In Syria alone it is estimated that the Iranian government has injected billions of dollars in support of the Assad government, and up to 3,000 soldiers of Iran’s Revolutionary Guard are fighting there against the Syrian rebels.
In an article in the New York Times this week, Saudi Foreign Minister Adel Al-Jubeir insisted that the Kingdom and its Gulf allies will continue to resist Iranian expansion in the region and respond with force to acts of aggression from Tehran.
“The Iranian government’s behavior has been consistent since the 1979 revolution,” wrote Al-Jubeir. “The constitution that Iran adopted states the objective of exporting revolution. As a consequence, Iran has supported violent extremist groups, including Hezbollah in Lebanon, the Houthis in Yemen and sectarian militias in Iraq. (…) It is clear why Iran wants Bashar Assad of Syria to remain in power: In its 2014 report on terrorism, the State Department wrote that Iran considers Syria ‘as a crucial causeway to the its weapons supply route to Hezbollah,’” he added.
The cynicism of the agreement with Iran was echoed by many Saudi analysts. “Khamenei (the religious leader of Iran) traded a bomb he did not have for a document that gives carte blanche to the Revolutionary Guard in the region and stripped the P5 + 1 of any influence over Iran,” Mohammed Alyahya told the British newspaper Guardian.
“Riyadh has decided not to allow Iran to posture itself as the protector of the Shiites in the Arab world as it has been doing since 1979,” wrote Emirati professor Abdulkhaleq Abdulla in Gulf News. “They (the Saudis) have had enough of Iran’s bullying, and genuinely feel they are being targeted by Tehran as much as by Daesh.”
And the Iranians themselves are now admitting that with the end of economic sanctions, the country will have more money available to help its allies in the region. An Iranian security official told the Reuters news agency that funding for the Revolutionary Guard and its international arm, the Quds Force, would increase.
“It is clear that our leaders will not hesitate to allocate more funds for the Revolutionary Guard when needed. More money (available) means more funds for the Guard,” another Iranian official told Reuters.
Saudi Arabia is seeing a new and decisive leadership in Custodian of the Two Holy Mosques King Salman, who took the throne in January 2015.
The military intervention in Yemen, led by the Saudis to contain the spread of the Houthi rebels, has lasted over 10 months and we show no sign of withdrawing from the conflict. Internally, reacting to the very low price of oil on the international market, our government increased the price of gasoline in December 2015 and, soon after, also increased the tariffs for electricity and water.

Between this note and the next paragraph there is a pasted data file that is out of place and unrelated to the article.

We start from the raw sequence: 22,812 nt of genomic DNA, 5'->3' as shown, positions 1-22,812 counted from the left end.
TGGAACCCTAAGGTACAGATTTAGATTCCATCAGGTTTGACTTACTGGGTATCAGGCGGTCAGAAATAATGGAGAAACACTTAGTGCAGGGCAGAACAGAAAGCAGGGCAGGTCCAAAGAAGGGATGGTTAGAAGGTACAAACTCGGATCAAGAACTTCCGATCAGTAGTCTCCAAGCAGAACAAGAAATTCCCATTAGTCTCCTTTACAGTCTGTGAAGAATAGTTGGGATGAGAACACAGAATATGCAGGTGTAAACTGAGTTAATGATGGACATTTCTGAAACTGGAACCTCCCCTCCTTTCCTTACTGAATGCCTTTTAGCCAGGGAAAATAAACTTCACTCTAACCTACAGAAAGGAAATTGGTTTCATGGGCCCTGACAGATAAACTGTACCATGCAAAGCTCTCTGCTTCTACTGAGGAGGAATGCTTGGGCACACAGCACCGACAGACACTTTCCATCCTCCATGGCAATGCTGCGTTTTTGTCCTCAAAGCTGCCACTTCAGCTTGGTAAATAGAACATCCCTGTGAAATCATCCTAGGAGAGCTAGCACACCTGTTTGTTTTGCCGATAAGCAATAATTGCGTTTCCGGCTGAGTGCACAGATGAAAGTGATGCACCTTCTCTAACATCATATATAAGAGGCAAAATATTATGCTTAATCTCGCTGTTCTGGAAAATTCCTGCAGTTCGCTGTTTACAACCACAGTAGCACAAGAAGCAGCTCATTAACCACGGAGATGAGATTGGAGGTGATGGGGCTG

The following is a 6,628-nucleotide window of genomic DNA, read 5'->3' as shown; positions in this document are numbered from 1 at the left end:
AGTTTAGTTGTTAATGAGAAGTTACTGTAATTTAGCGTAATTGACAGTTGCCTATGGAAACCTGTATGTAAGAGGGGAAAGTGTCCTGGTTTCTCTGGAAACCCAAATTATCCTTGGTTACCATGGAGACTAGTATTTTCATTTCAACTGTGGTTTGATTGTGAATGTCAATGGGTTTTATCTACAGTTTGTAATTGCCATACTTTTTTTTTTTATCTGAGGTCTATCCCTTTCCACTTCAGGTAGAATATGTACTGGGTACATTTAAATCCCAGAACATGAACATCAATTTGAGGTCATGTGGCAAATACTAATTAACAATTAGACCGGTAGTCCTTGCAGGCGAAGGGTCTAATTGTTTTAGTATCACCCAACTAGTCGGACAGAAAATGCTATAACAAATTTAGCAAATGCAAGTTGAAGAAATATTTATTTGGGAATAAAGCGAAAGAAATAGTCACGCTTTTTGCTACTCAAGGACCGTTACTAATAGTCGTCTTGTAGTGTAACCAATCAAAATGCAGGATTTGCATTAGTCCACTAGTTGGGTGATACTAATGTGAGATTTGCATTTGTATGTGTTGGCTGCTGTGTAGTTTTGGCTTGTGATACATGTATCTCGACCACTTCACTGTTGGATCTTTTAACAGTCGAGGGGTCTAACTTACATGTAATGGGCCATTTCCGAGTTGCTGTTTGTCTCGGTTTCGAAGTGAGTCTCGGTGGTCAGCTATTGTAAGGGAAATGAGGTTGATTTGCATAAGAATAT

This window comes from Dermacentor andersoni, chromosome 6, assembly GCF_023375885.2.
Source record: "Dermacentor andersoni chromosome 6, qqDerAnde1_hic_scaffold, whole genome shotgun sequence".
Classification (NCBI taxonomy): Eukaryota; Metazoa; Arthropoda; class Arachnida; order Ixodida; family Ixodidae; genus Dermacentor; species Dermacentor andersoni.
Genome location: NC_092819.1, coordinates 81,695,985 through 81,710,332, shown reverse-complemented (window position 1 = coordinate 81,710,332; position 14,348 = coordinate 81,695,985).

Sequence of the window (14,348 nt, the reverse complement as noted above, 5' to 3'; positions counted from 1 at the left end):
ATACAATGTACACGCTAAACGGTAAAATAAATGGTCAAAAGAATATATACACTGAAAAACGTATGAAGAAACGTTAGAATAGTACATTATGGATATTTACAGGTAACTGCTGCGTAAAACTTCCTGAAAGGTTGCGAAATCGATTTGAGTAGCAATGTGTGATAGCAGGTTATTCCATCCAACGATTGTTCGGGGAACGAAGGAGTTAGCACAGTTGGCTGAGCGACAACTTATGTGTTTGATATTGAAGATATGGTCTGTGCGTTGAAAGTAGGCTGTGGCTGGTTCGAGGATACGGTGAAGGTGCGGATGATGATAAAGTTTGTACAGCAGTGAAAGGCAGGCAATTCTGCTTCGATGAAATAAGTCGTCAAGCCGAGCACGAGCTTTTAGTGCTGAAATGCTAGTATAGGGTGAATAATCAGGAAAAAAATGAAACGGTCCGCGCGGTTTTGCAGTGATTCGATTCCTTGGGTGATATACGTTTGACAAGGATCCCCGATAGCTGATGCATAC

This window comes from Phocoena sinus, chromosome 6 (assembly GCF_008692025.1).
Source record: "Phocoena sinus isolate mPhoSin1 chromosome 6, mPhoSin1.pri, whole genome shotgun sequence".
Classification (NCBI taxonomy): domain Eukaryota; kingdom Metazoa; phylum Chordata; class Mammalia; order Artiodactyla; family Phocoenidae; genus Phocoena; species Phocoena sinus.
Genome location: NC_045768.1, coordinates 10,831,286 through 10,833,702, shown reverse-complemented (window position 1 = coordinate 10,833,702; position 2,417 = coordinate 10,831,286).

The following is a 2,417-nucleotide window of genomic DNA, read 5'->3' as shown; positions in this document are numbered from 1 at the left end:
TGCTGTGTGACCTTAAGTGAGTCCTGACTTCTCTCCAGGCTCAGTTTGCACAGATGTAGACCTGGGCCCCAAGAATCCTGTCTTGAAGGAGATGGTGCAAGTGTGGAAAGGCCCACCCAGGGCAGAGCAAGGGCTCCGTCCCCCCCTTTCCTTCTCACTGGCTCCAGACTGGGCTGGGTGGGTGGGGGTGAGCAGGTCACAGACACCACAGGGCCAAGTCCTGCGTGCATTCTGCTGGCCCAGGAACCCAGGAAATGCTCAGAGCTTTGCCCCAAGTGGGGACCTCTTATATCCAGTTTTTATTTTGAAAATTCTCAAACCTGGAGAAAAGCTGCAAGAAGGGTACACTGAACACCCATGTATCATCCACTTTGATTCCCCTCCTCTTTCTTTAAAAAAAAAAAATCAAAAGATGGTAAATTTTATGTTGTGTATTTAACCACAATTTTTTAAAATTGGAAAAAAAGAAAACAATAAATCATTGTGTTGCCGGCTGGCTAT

This new tough stance of the Saudis will not let the Iranians continue to present themselves to the world as innocents in the region. It is estimated that last year Iran executed a thousand people accused of various crimes. This is much more than the 150 that were executed in the Kingdom last year. From the outside, Iran may seem to be a more progressive country than Saudi Arabia, but behind the scenes it is the ayatollahs who hold power. And it is in Iran where government supporters still chant “Death to America! The United States is the Great Satan,” and not in Saudi Arabia.
Absurd criticism of Islam
This column was printed in Arab News on Dec. 27, 2015:
By Rasheed Abou-Alsamh
With the recent bloody attacks in Paris and San Bernardino by terrorists claiming to be doing these in the name of Islam, discrimination against Muslims has grown worldwide.
They are targeted by these new critics, many of them American, well-educated and from the middle of the political spectrum — who reacting with horror to the violence — will say the most absurd things. “Islam is a violent religion” and “Islam needs reform to become more liberal,” are two of the most frequent accusations thrown at our religion.
And we also have the demagogue Donald Trump, the American billionaire entrepreneur and Republican presidential candidate in next year’s elections. He has a long history of saying absurd and xenophobic things from calling all the illegal immigrants from Mexico criminals and rapists, to saying in a recent speech that President Barack Obama should bar the entry of Muslims into the United States until the government finds a way deal with the threat of terrorism.
This preposterous statement brought back memories of the detention camps during the World War II into which Americans of Japanese origin were forcibly sent, even if they were born in the United States.
That Trump had the courage to say what he did, and most disturbing, that he was not forced to retract his words and apologize, shows that the American public is so afraid of more terrorist attacks happening that they are willing to sacrifice some of their constitutional rights. Not that the American president would have to get permission from Congress to begin such discrimination. The US executive branch has broad jurisdiction over immigration issues, which in theory would leave Obama with the power to stop the entry of foreign Muslims simply by invoking national security. But that would be bad for the freedom of religion and expression enshrined in the US Constitution, and certainly would lead to legal challenges in US courts.